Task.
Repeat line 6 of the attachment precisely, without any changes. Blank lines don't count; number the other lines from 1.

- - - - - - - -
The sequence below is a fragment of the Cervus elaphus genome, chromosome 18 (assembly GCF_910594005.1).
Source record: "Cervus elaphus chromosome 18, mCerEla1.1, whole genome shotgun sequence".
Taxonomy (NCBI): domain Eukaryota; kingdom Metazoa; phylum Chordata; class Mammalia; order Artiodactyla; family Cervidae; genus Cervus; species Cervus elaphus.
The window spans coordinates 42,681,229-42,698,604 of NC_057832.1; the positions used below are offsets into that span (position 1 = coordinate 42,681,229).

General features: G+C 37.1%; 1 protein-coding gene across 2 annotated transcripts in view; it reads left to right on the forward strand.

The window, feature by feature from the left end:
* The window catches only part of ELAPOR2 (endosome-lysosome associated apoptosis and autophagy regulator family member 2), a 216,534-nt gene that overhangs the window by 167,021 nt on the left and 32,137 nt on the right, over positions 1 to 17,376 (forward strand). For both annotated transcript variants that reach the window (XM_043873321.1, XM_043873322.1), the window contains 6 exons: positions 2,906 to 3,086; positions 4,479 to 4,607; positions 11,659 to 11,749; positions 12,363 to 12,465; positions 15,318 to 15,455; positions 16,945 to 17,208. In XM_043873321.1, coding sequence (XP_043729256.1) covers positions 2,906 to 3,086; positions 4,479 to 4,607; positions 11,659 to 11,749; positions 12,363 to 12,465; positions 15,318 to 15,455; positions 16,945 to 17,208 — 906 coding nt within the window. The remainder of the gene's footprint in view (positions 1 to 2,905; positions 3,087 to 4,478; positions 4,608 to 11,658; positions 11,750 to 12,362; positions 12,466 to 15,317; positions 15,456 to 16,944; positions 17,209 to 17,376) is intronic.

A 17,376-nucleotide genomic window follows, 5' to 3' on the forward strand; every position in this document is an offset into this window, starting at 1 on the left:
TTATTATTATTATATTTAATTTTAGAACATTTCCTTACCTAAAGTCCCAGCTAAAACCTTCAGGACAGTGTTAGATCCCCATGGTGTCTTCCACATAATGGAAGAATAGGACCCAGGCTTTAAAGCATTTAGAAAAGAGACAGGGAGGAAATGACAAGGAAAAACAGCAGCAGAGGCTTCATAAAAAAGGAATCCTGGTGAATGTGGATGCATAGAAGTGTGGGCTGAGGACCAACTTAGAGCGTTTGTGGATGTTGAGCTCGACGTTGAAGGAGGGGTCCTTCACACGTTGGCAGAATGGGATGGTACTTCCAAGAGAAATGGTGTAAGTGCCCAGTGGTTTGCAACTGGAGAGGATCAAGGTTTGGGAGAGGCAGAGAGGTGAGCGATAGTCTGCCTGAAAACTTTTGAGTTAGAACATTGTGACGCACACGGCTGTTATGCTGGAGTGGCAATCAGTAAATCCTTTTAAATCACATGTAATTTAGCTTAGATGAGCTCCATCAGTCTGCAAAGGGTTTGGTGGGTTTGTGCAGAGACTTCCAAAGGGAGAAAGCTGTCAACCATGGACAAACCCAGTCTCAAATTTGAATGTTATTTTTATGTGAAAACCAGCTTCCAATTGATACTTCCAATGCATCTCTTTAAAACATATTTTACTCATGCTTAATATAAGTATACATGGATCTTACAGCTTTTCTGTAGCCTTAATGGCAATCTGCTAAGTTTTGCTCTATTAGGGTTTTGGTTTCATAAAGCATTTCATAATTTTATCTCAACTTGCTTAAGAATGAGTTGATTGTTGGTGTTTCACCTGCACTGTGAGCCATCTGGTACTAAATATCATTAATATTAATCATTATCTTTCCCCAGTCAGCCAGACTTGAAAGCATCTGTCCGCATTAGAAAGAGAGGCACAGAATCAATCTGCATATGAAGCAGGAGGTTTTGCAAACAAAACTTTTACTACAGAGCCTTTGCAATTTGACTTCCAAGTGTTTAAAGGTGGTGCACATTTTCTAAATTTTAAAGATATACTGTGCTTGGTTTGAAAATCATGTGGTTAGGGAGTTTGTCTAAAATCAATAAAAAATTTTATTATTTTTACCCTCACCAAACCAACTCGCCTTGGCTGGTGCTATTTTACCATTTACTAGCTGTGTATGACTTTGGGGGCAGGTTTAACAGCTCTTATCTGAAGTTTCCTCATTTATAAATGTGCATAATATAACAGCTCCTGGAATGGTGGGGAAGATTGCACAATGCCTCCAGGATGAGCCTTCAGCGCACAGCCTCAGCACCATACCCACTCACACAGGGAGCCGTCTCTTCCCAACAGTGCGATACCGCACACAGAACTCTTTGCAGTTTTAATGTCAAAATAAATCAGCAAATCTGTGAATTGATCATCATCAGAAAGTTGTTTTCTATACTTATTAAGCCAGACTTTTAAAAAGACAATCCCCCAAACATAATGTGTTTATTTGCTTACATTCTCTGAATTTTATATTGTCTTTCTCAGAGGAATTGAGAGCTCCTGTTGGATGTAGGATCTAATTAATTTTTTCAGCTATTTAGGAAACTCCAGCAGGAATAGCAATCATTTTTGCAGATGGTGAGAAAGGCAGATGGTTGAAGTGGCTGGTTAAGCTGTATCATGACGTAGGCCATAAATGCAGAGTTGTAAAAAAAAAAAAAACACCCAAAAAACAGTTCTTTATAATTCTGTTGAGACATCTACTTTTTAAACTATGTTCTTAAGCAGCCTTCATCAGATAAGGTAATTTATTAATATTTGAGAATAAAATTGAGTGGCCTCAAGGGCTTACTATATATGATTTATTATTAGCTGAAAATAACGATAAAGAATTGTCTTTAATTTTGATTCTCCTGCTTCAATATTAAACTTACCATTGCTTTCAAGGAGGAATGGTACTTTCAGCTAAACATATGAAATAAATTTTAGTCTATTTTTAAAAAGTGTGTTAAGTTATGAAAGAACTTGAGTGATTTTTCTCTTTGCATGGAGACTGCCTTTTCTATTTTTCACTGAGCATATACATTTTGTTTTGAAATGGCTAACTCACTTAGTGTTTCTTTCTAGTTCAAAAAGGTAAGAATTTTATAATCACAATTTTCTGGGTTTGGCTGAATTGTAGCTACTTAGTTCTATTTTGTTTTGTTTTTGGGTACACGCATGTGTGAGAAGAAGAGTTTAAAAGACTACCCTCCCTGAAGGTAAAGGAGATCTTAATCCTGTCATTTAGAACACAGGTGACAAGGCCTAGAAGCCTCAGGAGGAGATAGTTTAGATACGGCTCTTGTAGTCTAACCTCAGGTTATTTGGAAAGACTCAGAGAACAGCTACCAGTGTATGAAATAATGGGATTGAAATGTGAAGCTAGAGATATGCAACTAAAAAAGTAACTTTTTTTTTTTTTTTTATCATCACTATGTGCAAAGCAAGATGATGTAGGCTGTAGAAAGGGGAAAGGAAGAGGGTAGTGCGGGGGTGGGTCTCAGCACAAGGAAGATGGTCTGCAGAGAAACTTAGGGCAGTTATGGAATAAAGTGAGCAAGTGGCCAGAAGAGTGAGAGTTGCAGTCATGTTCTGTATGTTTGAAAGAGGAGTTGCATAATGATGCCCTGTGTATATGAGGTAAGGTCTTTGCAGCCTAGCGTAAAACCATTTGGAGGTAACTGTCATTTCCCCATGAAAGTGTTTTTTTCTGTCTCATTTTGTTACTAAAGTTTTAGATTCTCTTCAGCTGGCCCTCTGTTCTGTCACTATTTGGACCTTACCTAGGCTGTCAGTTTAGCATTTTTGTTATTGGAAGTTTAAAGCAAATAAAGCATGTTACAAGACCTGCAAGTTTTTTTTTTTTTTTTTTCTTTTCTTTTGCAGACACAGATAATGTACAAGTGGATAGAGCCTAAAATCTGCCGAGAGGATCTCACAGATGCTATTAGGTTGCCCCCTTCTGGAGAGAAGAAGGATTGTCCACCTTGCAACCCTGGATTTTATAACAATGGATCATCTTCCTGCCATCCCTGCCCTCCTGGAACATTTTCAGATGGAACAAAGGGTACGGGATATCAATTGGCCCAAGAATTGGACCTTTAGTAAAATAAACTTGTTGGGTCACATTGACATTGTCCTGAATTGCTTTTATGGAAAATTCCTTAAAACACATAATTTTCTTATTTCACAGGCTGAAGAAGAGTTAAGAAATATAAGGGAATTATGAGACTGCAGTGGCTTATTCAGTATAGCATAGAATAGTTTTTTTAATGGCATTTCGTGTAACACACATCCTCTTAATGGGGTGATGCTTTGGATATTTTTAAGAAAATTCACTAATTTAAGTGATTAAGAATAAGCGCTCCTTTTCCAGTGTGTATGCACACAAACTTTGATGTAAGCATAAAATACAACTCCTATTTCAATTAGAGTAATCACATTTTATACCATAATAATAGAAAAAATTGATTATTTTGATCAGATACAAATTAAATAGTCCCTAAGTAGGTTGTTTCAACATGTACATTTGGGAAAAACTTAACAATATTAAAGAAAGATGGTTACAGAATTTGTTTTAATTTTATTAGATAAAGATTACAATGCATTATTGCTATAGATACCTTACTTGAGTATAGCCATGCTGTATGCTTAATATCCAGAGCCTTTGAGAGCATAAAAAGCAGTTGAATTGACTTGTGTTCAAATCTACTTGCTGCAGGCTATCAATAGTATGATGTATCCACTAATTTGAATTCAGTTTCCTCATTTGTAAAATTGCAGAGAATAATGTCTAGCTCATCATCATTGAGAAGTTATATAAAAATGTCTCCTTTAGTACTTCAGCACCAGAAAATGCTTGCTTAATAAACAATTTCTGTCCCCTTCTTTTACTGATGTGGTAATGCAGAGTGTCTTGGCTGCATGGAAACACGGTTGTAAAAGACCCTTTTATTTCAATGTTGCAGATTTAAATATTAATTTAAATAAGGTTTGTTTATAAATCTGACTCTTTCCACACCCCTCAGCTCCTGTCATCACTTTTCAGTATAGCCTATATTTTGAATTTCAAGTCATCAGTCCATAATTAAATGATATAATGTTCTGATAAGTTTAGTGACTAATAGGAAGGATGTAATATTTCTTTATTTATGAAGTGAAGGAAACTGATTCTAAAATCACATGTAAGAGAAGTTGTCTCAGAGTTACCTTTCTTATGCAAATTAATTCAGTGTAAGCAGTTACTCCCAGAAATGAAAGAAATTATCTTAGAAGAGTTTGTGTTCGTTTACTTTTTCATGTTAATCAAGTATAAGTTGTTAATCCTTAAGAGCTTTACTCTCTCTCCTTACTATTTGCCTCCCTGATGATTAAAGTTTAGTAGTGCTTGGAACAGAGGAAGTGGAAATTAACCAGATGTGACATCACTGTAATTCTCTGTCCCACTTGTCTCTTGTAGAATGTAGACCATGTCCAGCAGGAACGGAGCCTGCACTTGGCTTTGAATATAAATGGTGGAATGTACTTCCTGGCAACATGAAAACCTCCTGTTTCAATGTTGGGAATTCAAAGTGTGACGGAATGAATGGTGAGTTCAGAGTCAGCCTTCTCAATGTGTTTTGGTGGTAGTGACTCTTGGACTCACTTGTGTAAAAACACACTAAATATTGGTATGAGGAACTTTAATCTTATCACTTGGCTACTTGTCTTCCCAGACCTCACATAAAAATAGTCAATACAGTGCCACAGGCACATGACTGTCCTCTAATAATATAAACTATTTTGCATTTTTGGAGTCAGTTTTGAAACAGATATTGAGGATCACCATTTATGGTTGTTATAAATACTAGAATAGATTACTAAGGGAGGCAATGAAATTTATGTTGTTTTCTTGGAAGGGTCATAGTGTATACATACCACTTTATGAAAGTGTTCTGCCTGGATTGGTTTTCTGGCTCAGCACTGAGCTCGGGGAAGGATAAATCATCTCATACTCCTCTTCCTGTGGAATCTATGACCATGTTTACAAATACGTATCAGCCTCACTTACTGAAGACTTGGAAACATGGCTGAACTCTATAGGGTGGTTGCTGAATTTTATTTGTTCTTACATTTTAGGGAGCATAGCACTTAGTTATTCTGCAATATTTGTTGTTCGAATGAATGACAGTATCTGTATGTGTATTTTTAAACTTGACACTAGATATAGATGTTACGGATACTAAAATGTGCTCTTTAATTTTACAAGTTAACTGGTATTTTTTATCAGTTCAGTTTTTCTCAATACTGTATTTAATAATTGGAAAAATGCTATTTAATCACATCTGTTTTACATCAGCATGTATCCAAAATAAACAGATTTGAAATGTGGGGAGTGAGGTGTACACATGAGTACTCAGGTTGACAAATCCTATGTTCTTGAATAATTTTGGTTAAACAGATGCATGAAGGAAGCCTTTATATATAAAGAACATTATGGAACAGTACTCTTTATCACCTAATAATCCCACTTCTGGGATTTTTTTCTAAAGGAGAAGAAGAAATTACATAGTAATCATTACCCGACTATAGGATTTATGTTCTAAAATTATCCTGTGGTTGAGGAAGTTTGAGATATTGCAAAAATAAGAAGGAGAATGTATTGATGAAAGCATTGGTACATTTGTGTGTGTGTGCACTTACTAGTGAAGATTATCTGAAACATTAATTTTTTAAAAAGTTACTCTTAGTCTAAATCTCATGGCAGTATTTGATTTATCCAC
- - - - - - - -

The window, feature by feature from the left end: